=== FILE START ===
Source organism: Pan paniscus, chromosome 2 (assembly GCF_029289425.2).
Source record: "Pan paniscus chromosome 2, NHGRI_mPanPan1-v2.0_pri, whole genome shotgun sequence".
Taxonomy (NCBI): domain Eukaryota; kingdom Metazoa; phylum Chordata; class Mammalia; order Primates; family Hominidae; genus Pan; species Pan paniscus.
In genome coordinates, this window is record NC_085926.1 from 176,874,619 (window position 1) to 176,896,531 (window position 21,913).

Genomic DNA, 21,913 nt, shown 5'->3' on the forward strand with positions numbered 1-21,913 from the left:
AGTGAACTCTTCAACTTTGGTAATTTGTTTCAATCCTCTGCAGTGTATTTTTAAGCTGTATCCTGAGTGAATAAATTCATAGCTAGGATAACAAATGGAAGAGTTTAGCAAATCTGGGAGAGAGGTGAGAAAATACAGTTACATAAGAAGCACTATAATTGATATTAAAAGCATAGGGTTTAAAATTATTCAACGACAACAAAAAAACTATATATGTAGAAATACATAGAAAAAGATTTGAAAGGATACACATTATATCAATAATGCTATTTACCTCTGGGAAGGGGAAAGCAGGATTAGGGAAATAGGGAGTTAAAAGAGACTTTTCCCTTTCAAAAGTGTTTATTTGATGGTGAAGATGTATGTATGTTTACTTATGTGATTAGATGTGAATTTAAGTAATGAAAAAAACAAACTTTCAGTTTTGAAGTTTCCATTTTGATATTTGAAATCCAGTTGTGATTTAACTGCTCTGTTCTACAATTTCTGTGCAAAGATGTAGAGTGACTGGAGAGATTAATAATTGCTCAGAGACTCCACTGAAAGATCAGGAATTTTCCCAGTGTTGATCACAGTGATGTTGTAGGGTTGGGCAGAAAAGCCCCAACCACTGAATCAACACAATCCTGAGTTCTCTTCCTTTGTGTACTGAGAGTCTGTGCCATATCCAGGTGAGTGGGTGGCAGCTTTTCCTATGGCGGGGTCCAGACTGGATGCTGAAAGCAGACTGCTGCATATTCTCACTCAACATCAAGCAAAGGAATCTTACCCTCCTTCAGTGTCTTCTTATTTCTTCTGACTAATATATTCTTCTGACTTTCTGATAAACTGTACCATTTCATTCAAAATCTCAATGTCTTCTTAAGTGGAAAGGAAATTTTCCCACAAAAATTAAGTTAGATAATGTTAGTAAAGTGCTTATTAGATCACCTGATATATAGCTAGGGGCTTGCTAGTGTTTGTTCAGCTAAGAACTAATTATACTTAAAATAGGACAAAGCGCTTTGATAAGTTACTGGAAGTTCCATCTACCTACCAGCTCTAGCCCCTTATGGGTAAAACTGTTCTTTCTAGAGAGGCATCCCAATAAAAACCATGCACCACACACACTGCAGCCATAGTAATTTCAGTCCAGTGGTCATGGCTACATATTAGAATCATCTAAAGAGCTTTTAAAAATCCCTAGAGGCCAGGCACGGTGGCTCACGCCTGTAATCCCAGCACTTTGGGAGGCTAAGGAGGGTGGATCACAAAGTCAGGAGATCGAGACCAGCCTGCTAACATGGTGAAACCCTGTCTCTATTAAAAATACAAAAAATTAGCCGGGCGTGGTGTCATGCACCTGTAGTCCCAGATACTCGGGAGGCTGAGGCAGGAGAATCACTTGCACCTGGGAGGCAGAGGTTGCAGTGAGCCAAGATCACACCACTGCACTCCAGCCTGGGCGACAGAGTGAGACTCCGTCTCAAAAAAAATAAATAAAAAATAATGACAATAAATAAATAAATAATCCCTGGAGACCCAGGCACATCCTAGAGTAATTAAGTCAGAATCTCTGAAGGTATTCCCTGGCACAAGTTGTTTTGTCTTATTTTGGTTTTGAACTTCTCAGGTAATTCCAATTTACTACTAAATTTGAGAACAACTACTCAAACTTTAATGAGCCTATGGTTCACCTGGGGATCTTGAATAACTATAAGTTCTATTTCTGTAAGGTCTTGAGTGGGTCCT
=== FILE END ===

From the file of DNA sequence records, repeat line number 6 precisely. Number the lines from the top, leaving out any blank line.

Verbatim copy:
AGTGAACTCTTCAACTTTGGTAATTTGTTTCAATCCTCTGCAGTGTATTTTTAAGCTGTATCCTGAGTGAATAAATTCATAGCTAGGATAACAAATGGAAGAGTTTAGCAAATCTGGGAGAGAGGTGAGAAAATACAGTTACATAAGAAGCACTATAATTGATATTAAAAGCATAGGGTTTAAAATTATTCAACGACAACAAAAAAACTATATATGTAGAAATACATAGAAAAAGATTTGAAAGGATACACATTATATCAATAATGCTATTTACCTCTGGGAAGGGGAAAGCAGGATTAGGGAAATAGGGAGTTAAAAGAGACTTTTCCCTTTCAAAAGTGTTTATTTGATGGTGAAGATGTATGTATGTTTACTTATGTGATTAGATGTGAATTTAAGTAATGAAAAAAACAAACTTTCAGTTTTGAAGTTTCCATTTTGATATTTGAAATCCAGTTGTGATTTAACTGCTCTGTTCTACAATTTCTGTGCAAAGATGTAGAGTGACTGGAGAGATTAATAATTGCTCAGAGACTCCACTGAAAGATCAGGAATTTTCCCAGTGTTGATCACAGTGATGTTGTAGGGTTGGGCAGAAAAGCCCCAACCACTGAATCAACACAATCCTGAGTTCTCTTCCTTTGTGTACTGAGAGTCTGTGCCATATCCAGGTGAGTGGGTGGCAGCTTTTCCTATGGCGGGGTCCAGACTGGATGCTGAAAGCAGACTGCTGCATATTCTCACTCAACATCAAGCAAAGGAATCTTACCCTCCTTCAGTGTCTTCTTATTTCTTCTGACTAATATATTCTTCTGACTTTCTGATAAACTGTACCATTTCATTCAAAATCTCAATGTCTTCTTAAGTGGAAAGGAAATTTTCCCACAAAAATTAAGTTAGATAATGTTAGTAAAGTGCTTATTAGATCACCTGATATATAGCTAGGGGCTTGCTAGTGTTTGTTCAGCTAAGAACTAATTATACTTAAAATAGGACAAAGCGCTTTGATAAGTTACTGGAAGTTCCATCTACCTACCAGCTCTAGCCCCTTATGGGTAAAACTGTTCTTTCTAGAGAGGCATCCCAATAAAAACCATGCACCACACACACTGCAGCCATAGTAATTTCAGTCCAGTGGTCATGGCTACATATTAGAATCATCTAAAGAGCTTTTAAAAATCCCTAGAGGCCAGGCACGGTGGCTCACGCCTGTAATCCCAGCACTTTGGGAGGCTAAGGAGGGTGGATCACAAAGTCAGGAGATCGAGACCAGCCTGCTAACATGGTGAAACCCTGTCTCTATTAAAAATACAAAAAATTAGCCGGGCGTGGTGTCATGCACCTGTAGTCCCAGATACTCGGGAGGCTGAGGCAGGAGAATCACTTGCACCTGGGAGGCAGAGGTTGCAGTGAGCCAAGATCACACCACTGCACTCCAGCCTGGGCGACAGAGTGAGACTCCGTCTCAAAAAAAATAAATAAAAAATAATGACAATAAATAAATAAATAATCCCTGGAGACCCAGGCACATCCTAGAGTAATTAAGTCAGAATCTCTGAAGGTATTCCCTGGCACAAGTTGTTTTGTCTTATTTTGGTTTTGAACTTCTCAGGTAATTCCAATTTACTACTAAATTTGAGAACAACTACTCAAACTTTAATGAGCCTATGGTTCACCTGGGGATCTTGAATAACTATAAGTTCTATTTCTGTAAGGTCTTGAGTGGGTCCT